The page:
I had absolutely no errors in OCR and what remains to be done is get this stuff into MultiTerm - which is a problem with multiline entries (sigh), so it needs some additional work (*)

I had OCR cases of other kind as well - so-called PDF files, made of sh*ty JPG images of business correspondence, with all kinds of written comments, rubber stamps and coffee stains on them. That was hell, compared to the paradise above.

smo

* - which would be unnecessary if the printing house printed CDROMs instead of books...

[Edited at 2006-05-24 09:32]


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Derek Gill Franßen  Identity Verified
Germany
Local time: 02:24
German to English
+ ...
OCR May 24, 2006

I just wanted to confirm what others have said - my results with OCR have been very similar to those of Astrid and Vito: If the quality of the source is good, the OCR-program (the best I've worked with was Abbyy Fine Reader) shouldn't have many problems (if at all).

It may not be easy to locate, but someone MUST have an electronic version (it surely wasn't written by hand). On the other hand, if they are willing to pay and you are willing to work, then why not do it?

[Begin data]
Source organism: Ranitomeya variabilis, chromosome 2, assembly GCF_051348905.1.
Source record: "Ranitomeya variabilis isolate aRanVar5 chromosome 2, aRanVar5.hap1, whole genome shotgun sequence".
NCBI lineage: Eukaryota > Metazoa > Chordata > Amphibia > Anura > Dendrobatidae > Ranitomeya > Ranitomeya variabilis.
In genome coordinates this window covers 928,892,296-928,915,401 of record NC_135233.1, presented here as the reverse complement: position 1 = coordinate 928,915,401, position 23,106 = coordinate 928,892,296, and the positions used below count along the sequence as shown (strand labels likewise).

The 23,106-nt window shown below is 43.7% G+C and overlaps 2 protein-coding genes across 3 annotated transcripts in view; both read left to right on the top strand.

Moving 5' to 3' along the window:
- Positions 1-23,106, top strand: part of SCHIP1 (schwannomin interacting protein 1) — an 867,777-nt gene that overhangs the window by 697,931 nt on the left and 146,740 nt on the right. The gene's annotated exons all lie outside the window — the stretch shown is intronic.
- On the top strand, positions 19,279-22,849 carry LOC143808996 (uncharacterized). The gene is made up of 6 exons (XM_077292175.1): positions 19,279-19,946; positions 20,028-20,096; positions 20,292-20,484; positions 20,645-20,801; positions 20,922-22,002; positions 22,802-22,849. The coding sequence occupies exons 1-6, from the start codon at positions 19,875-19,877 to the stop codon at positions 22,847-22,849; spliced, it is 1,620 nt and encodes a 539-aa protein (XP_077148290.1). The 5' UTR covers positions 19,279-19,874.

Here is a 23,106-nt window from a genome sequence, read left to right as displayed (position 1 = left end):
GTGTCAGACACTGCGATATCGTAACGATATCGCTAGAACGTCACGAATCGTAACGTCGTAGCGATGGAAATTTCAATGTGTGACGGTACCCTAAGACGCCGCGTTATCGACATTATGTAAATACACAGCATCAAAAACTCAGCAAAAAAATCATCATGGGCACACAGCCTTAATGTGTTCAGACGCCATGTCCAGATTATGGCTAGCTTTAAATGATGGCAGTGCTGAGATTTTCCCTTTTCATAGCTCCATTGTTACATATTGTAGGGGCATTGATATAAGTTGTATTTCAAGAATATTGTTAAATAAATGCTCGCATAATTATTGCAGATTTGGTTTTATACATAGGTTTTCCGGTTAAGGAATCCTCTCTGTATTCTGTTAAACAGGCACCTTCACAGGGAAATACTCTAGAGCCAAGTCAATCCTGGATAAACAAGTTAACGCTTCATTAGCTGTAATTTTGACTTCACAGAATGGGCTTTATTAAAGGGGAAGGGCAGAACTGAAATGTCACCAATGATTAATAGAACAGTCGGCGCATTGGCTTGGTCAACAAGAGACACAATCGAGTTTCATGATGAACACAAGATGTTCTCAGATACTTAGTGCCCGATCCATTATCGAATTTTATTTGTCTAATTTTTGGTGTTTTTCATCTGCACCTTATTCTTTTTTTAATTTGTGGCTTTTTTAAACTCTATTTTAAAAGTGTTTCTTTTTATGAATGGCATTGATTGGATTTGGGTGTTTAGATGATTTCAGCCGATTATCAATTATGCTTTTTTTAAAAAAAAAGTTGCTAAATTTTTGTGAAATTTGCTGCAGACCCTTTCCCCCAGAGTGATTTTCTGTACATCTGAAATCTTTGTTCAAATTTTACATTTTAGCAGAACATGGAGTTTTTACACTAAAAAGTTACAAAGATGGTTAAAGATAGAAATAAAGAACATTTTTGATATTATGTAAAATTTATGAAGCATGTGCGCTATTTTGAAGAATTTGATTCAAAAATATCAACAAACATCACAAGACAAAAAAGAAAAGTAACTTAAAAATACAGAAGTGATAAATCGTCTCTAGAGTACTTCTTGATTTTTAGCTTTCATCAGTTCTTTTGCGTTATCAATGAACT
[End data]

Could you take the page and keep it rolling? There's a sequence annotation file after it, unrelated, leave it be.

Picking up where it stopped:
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Laura Iovanna
Local time: 02:24
English to Italian
+ ...
TOPIC STARTER
OCR again May 24, 2006

Thank you all for your replies.
I confirm that my OCR (Omnipage) is quite good. I found more spelling mistakes in Italian rather than in English (maybe because we have accented vowels é è ò à ..... all accented vowels are transformed into strange symbols).
But anyway it is not a huge thing to do. I have been asking around for typing rates and I found out that the price per page is around 0.50 / 1 €

It is not an heavy work but yet 0.50 € per page! I will think about it... maybe I will tell them to give me the final text directly on file so that I can start with the translation and revision....

Thank you all anyway! I also had the opportunity to use properly my OCR program which I hardly knew!

Bye
Laura